The number of strikes in the garment and footwear industries decreased by 2 percent compared to 2014 while the number of demonstrations increased, according to a Ministry of Labor report released yesterday. In the report, the ministry said there were 336 strikes in 2015 – 257 of which occurred in Phnom Penh – with 82,458 participants. During those strikes, roads were blocked eight times, and 18 strikes featured some aspect of violence. With intervention from the ministry, the report read, 326 cases that led to strikes were solved while 10 cases remained unsolved.
2014 saw more strikes, with 342 total and 251 in Phnom Penh, while some 137,708 strikers participated in the gatherings which blocked roads 19 times, featured violence 12 times and marches 32 times. 331 cases were solved, while 11 cases remained unsolved.
The report said there were 192 demonstrations in 2015 – 140 of which took place in Phnom Penh – featuring 19,274 participants. 185 cases surrounding the protests were “resolved” while seven remained unsolved.
Fa Saly, president of the National Trade Union Confederation (NTUC), said yesterday that neither the committee for the settlement of strikes and demonstrations nor the Ministry of Labor was capable of solving specific worker issues. Despite making an effort to resolve protesting workers’ problems, Mr. Sally pointed out that in many cases those same workers had to return to the ministry for help and continue to protest.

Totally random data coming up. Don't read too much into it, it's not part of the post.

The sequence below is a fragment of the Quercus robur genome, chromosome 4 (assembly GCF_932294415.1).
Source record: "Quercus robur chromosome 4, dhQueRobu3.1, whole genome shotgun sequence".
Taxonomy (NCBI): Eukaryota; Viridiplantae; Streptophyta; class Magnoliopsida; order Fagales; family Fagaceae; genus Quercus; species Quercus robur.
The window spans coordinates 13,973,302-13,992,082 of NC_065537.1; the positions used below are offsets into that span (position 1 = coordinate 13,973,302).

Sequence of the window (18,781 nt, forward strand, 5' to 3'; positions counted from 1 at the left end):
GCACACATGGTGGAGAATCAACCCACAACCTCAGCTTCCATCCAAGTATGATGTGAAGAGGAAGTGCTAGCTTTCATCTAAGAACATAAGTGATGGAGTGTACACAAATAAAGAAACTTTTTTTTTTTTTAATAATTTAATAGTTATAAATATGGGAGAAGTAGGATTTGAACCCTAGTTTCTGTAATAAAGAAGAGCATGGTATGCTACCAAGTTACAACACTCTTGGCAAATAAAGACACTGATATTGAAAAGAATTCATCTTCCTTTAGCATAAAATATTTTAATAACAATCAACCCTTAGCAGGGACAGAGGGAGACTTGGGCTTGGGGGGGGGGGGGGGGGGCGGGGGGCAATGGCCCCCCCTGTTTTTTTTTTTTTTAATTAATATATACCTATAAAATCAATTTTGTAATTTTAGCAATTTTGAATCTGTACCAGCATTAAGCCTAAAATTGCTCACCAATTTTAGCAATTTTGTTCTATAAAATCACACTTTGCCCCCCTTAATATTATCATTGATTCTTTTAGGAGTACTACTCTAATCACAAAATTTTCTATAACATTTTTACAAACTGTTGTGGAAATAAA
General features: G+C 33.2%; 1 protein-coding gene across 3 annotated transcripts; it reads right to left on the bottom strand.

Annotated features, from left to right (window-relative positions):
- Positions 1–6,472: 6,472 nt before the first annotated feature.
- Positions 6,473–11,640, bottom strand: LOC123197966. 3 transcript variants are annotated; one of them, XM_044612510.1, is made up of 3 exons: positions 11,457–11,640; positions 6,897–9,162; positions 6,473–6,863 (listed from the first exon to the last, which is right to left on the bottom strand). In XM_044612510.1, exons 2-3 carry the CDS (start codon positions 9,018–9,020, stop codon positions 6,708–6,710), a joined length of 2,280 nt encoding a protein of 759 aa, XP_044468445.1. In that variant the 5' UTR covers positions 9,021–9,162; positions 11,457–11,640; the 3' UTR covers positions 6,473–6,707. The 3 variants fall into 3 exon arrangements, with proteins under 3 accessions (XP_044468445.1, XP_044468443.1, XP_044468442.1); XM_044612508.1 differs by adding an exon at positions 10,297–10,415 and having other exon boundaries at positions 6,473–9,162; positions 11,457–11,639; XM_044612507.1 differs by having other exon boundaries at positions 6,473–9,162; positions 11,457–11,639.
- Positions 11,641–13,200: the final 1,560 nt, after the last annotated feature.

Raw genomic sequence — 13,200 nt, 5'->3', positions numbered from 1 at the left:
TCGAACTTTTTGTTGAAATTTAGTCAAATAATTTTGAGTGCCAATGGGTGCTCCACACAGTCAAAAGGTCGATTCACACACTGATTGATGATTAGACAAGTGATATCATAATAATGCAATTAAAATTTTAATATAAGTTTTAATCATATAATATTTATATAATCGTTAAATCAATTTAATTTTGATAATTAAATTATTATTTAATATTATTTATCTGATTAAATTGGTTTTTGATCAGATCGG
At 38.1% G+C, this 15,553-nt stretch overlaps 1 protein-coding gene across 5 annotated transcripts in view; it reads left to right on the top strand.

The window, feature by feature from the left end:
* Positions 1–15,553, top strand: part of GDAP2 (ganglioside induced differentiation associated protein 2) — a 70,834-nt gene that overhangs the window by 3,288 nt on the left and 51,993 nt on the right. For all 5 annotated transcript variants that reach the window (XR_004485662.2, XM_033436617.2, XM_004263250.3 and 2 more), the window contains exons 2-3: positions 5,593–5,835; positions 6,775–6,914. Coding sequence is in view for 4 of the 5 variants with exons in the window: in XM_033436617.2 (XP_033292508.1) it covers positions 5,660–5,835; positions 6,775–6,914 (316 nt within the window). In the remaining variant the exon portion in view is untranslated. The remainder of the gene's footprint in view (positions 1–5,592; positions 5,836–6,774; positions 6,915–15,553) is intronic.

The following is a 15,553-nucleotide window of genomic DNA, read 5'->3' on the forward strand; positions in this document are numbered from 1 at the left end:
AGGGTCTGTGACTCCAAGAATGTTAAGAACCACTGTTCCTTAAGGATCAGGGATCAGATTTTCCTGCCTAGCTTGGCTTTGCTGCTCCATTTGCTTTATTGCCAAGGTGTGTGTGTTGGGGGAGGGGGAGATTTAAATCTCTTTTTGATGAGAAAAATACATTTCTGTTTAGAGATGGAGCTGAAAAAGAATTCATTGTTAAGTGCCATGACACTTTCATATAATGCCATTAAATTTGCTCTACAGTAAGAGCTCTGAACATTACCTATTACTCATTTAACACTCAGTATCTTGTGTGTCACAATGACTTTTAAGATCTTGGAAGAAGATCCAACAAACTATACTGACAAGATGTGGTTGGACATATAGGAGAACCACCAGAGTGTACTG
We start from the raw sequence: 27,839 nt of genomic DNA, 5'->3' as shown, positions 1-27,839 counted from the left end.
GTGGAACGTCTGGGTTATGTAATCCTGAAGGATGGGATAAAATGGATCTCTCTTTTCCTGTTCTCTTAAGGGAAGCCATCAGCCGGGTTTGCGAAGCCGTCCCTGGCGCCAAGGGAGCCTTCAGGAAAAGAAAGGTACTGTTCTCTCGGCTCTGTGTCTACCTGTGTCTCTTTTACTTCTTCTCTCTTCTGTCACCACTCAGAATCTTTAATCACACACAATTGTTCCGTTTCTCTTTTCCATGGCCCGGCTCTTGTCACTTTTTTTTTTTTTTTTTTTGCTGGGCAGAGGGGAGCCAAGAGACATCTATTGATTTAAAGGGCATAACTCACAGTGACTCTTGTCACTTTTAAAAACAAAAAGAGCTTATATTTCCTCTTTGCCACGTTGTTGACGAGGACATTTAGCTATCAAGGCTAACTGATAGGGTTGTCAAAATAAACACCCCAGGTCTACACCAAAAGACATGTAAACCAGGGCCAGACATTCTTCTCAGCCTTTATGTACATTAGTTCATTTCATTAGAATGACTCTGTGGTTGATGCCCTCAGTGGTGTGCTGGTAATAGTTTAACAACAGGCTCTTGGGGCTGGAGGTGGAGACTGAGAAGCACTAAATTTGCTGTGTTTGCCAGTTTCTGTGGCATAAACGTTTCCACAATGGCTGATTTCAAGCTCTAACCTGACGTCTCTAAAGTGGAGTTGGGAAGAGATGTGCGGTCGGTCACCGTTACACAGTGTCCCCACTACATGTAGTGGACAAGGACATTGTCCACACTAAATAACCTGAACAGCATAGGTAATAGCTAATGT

“The Ministry of Labor and also the committee do not have enough abilities to solve labor disputes for the demonstrators or strikers. They are not strict to the employers who abuse the Labor Law. So, it is the reason why those involved officials do not have the full ability to intervene for the strikers. We find workers always return to the front of the ministry and in front of the Prime Minister Hun Sen’s house or the National Assembly for help,” said Mr. Saly.
Labor Minister Ith Samheng denied the allegations against his ministry, saying they did not ignore any cases that followed the legal process.
He said that the ministry always makes an effort to solve workers’ problems.
“I would like to say that the ministry did not fail to solve any strikes or demonstrations since the start of our work. If they were not solved by the Labor Ministry, it would be forwarded to the arbitration council and lastly the courts,” Mr. Samheng said.
In a report by the Arbitration Council Foundation (ACF) last year, they said demands for higher wages and meal allowances, disputes over unfair dismissals and alleged union discrimination are among the main causes behind most strikes at textile and footwear factories.
The report painted a troubling picture of the garment industry, using statistics and anecdotes to illustrate that the industry is unraveling due to “a lack of professionalism, dispute-resolution management, and ethical unions and employers.”
The report notes that “the right to strike is fundamental to freedom of association and a functional industrial relations system,” but also warns that “excessive numbers of strikes can be a symptom of undeveloped or ineffective industrial relations and human resource processes.”
On June 30, 2015, hundreds protested against the new NGO law in front of the National Assembly in Phnom Penh. KT/Fabien Mouret